"ASSOCIATION OF PATIENTS' FORUMS (1) The Secretary of State shall establish an independent national body, known as the Association of Patients' Forums. with a duty to provide a national overview of the patient experience to the Secretary of State and National Health Service bodies, on a regional and national level. (2) The Secretary of State shall make regulations for the purposes of subsection (1) above. (3) Before making regulations for the purposes of subsection (1) above, the Secretary of State shall consult such bodies as represent the interests of persons likely to be affected by the regulations.

The noble Lord said: In moving Amendment No. 84 I shall speak also to Amendments Nos. 134A and 145. It is common ground on all sides in the Committee that ACHCEW has played an extremely valuable role over the years, not only in co-ordinating the activities of CHCs nationally and in spreading best practice, but in giving information to members of this House and the other place; for example, its snapshot surveys of accident and emergency departments. They have played a valuable role in keeping us abreast of what is happening in our hospitals.

The major gap in the Bill is the failure either to retain ACHCEW or to put another body in its place. A letter from the National Consumer Council is typical of many representations made to me and my colleagues on these Benches and no doubt to many other noble Lords. The NCC stated: Despite the various local structures, the Bill still leaves a gaping hole, in that it omits a national body for patient and public representation".

One hopeful development was that the Government in another place recognised the case for a national body to bring together the various patient representation bodies, the forums and councils. The Department of Health proceeded to fund a short feasibility study to explore how such a body could work in practice. I understand that the results of the study will be produced by 31st March.

There is general consensus about the likely functions of such a body. First, it would bring together the evidence from the patient forums and councils about the general issues arising for patients at the local level and ensure that it is used to influence future policy developments at a national level; secondly, it would provide support training and development for the patient and public representatives; thirdly, it would ensure quality by monitoring that all the patients' councils and forums' services are delivered to agreed standards; and, fourthly, it would shape best practice on a national basis. That is an extremely important agenda for such a body. However, by the time the conclusions of that feasibility study might be published, the Bill could have finished its parliamentary journey through this House or a general election might have been declared. Therefore, it is important that we put down a marker and, if possible, come to an agreement on an amendment while the Bill is in Committee.

It is important that the national body should be statutory and not simply one set up through cooperation between the councils. We believe that it should be a body corporate with powers defined in the Bill. It may be that one should not be over-prescriptive, but certainly the broad outline of the powers and duties of the body should be included.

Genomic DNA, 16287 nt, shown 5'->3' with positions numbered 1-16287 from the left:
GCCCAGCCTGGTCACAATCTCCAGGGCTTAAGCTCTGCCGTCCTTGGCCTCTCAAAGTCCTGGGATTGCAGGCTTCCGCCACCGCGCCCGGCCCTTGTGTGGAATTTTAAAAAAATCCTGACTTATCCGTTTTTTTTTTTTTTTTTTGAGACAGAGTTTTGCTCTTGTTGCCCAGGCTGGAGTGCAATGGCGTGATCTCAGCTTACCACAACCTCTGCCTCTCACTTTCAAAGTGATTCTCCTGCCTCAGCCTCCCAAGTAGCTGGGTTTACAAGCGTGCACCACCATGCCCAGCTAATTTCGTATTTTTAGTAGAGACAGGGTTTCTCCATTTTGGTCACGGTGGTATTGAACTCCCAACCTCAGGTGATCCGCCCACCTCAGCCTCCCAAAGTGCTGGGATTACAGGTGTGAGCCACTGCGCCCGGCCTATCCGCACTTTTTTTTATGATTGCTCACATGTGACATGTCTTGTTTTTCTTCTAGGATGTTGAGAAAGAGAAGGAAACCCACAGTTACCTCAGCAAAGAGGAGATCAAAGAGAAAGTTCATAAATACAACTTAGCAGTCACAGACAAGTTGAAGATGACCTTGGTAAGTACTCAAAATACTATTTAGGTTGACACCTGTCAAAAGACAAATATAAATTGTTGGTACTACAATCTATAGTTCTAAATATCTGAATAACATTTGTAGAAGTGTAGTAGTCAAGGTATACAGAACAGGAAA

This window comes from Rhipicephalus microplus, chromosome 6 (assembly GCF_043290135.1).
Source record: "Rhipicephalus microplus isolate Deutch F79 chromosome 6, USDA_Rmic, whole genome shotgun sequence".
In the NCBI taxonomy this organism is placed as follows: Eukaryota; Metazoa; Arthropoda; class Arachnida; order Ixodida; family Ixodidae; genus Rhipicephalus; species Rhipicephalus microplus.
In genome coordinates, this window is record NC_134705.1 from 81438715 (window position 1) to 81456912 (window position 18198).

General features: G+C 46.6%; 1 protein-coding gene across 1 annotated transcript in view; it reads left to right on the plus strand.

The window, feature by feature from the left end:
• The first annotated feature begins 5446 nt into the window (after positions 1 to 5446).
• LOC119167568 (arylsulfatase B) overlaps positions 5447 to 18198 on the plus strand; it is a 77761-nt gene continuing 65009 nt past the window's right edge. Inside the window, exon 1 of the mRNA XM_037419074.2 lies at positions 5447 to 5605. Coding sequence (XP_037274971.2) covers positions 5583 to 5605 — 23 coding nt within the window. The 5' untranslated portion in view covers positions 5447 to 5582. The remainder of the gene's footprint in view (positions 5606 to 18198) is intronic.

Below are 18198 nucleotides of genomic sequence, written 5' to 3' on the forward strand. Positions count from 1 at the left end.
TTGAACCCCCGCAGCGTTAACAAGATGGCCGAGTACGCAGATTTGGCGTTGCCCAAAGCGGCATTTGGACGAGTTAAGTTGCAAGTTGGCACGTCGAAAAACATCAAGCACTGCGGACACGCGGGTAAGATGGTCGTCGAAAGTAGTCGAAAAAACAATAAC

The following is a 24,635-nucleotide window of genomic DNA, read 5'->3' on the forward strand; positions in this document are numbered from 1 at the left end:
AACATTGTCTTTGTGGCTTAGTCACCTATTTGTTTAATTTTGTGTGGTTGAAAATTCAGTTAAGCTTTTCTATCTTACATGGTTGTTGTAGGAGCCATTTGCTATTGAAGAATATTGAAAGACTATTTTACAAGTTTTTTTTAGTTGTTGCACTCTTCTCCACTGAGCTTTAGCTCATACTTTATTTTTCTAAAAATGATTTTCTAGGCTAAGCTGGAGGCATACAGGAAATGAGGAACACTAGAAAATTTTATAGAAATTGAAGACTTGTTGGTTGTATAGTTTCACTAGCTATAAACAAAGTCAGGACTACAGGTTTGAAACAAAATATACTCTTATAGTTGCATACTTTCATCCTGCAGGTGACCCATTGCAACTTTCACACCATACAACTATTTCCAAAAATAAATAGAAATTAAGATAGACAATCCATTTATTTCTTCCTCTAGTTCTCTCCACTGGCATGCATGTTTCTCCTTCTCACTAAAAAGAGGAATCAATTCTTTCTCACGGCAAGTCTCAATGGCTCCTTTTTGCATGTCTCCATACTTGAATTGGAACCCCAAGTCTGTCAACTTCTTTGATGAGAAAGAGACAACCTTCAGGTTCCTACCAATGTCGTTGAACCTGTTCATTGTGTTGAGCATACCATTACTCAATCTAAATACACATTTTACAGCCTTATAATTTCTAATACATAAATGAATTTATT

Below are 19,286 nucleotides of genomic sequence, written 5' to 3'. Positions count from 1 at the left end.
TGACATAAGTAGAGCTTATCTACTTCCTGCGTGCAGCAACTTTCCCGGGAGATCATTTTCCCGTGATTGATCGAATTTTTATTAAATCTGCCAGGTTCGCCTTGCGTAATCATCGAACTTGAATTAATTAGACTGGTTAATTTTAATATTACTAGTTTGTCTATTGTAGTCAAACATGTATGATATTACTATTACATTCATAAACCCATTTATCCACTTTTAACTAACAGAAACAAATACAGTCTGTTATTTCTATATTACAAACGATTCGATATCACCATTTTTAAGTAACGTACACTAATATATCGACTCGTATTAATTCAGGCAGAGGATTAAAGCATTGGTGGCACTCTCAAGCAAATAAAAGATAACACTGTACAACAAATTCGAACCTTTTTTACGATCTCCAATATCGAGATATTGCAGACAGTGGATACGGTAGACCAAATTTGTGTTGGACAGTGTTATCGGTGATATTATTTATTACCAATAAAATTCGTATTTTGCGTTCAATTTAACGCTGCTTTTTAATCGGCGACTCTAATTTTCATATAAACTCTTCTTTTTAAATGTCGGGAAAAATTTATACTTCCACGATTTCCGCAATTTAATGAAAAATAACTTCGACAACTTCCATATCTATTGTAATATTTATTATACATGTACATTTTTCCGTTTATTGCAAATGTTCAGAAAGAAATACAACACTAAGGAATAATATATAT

There are various different ways of achieving what we seek. The noble Lord, Lord Harris, will notice that we are back to an A. la carte process with a series of amendments that have different impacts and may have different fan clubs in the ways they operate. Amendment No. 84 contains a fairly broad power to enable regulations to be made, but it sketches out only the broad outline of the kinds of duties that such a national body would have. Amendment No. 134A sets out considerably more of the powers and duties of such a body. It does not go into as much detail as many would like. For instance, it does not state that the new body will be responsible, in the same way as ACHCEW is, for funding patients' councils or patients' forums or that it should be a conduit for such funding. However, it allows regulations to be made that may or may not provide for that in the future.

Amendment No. 145 is perhaps the most comprehensive of all the amendments. It provides not only for a national body but also for regional patients' councils. That is certainly a preference of many in the CHC movement who would like to see the creation of those forms of regional councils. It would also have a resonance with regional government to be set up in the future.

I hope that one of the amendments will commend itself to the Government. I suspect that Amendment No. 134A is probably most to their taste. All the amendments would allow for developments to take place in the future. We need to have a provision that gives reassurance that this body will be set up. Therefore, the word "shall" in the first line of Amendment No. 134A is extremely important; otherwise, there might be a feeling that this would be nice to have—an optional extra—but might not happen once the Bill is enacted.

I trust that the Minister will be able to give a fairly good indication as to exactly what is acceptable in this collection of amendments and certainly give hope that we can start planning for the future and that a national body will indeed be set up. I beg to move.

Lord Astor of Hever

I rise to support Amendment No. 145, which was spoken to so eloquently by the noble Lord, Lord Clement-Jones, and to support the spirit of Amendment No. 134A. If I were dining a la carte, I would definitely go for Amendment No. 145.

Although my noble friend Lord Howe has put his name to Amendment No. 134A, we on these Benches feel that it is not yet perfect. Further drafting is needed in order to ensure that the views of bodies representing a wider group than just patients and carers are taken into account and also to consider how the body should be linked to advocacy service providers.